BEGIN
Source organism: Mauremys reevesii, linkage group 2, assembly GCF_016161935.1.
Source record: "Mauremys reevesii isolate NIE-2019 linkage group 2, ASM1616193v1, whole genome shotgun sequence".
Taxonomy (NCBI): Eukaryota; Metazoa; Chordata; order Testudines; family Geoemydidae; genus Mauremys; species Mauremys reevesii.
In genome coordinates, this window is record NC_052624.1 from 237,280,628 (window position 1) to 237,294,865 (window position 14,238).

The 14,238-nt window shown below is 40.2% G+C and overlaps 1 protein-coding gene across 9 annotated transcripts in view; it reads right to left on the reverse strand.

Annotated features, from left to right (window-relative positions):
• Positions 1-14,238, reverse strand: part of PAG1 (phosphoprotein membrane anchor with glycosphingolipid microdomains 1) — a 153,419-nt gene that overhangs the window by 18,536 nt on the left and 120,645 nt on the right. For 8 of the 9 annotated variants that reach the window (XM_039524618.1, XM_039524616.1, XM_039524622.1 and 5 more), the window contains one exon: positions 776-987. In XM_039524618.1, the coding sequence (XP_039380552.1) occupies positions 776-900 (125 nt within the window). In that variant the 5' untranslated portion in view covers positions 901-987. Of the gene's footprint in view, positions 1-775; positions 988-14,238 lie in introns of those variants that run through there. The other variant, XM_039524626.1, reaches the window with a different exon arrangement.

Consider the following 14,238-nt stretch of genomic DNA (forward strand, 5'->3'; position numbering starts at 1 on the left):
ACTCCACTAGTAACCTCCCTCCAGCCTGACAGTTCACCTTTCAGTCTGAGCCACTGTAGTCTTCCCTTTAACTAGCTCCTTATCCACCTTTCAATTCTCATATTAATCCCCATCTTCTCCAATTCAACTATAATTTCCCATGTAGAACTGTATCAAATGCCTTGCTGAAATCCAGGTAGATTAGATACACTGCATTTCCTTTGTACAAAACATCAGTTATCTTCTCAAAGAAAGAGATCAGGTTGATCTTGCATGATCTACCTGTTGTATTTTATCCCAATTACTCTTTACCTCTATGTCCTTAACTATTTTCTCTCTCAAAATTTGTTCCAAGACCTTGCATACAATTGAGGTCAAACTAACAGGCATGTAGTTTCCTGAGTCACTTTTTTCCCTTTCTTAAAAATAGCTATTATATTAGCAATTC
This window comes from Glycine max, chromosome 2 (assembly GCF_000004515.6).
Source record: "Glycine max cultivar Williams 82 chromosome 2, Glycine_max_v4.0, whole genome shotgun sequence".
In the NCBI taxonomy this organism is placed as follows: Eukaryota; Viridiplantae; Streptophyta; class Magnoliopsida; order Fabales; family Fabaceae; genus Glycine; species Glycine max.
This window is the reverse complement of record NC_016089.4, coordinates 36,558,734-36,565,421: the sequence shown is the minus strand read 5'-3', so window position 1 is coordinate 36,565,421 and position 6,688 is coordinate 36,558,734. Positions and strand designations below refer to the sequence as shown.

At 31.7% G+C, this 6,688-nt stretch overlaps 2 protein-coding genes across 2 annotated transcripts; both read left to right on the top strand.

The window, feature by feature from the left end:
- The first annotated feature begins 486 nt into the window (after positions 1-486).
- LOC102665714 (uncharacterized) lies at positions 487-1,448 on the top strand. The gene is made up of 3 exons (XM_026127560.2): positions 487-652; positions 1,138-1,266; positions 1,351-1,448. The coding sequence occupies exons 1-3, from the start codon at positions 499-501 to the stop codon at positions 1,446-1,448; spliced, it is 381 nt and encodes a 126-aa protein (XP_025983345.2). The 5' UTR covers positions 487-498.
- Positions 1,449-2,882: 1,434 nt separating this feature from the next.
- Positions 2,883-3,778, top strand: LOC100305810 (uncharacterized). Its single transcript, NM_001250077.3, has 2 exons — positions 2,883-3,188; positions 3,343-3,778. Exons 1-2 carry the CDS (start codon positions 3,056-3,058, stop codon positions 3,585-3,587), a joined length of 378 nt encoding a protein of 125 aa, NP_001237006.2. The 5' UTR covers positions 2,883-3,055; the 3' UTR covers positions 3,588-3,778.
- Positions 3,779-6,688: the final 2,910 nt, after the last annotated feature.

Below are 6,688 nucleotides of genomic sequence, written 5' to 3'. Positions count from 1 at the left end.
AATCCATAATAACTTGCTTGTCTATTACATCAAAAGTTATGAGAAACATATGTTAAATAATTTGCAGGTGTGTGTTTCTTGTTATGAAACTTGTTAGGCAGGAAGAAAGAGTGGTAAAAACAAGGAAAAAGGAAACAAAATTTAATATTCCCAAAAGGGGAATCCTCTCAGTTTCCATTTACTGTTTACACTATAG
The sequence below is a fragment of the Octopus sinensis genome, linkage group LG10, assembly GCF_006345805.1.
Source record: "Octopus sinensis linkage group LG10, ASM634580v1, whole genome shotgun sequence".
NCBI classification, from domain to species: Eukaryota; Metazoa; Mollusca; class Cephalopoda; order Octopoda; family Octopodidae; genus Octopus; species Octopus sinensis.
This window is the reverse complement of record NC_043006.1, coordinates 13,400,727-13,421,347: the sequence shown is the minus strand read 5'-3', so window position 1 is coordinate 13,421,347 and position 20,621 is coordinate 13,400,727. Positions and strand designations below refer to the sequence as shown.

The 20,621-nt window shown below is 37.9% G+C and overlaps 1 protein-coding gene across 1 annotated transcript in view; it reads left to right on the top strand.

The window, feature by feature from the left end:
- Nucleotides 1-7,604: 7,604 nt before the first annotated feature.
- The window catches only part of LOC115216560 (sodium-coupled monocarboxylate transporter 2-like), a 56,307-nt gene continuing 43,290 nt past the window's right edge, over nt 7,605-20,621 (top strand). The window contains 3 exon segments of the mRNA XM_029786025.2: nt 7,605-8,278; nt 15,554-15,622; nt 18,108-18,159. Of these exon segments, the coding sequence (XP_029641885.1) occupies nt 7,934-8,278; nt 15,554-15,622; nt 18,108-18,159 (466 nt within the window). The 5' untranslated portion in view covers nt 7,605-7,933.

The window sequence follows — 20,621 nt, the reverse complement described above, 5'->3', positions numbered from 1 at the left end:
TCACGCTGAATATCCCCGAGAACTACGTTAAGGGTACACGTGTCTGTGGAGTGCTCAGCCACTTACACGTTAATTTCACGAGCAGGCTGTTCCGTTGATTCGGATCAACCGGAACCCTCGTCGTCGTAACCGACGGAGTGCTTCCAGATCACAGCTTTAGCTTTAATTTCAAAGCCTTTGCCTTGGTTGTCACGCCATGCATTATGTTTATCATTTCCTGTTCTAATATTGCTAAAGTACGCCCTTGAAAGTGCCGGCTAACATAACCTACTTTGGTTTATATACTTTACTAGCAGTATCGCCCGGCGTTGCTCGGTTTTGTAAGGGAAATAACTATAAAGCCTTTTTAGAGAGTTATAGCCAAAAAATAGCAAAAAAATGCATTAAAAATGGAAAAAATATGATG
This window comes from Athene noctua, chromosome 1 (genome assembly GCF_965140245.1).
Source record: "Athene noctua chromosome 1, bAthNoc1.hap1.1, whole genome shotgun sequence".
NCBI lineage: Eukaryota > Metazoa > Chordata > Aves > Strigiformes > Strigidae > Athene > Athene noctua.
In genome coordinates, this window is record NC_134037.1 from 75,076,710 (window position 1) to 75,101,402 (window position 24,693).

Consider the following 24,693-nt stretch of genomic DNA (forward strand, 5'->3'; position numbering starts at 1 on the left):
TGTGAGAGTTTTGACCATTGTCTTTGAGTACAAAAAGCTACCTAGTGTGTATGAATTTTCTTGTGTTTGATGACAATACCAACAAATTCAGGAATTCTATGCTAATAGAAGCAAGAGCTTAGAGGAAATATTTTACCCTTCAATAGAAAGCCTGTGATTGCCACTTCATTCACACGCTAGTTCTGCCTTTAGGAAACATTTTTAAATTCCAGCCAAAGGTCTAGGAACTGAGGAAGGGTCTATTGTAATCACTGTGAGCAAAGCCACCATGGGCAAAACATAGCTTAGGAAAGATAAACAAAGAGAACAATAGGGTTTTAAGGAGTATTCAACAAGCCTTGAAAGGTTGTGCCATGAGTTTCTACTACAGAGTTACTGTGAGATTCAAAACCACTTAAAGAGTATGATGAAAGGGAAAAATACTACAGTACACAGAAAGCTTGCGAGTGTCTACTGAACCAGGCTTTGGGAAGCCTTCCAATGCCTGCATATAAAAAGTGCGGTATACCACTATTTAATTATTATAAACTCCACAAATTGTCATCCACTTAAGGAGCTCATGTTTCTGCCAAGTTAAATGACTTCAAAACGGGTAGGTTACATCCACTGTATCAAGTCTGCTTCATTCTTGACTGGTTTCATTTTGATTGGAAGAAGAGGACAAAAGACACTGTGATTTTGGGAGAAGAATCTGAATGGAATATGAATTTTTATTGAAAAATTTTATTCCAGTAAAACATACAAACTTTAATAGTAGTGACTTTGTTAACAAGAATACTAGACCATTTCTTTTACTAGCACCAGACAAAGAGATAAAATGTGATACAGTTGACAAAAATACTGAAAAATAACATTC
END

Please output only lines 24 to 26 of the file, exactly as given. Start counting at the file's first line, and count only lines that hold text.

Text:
Source record: "Octopus sinensis linkage group LG10, ASM634580v1, whole genome shotgun sequence".
NCBI classification, from domain to species: Eukaryota; Metazoa; Mollusca; class Cephalopoda; order Octopoda; family Octopodidae; genus Octopus; species Octopus sinensis.
This window is the reverse complement of record NC_043006.1, coordinates 13,400,727-13,421,347: the sequence shown is the minus strand read 5'-3', so window position 1 is coordinate 13,421,347 and position 20,621 is coordinate 13,400,727. Positions and strand designations below refer to the sequence as shown.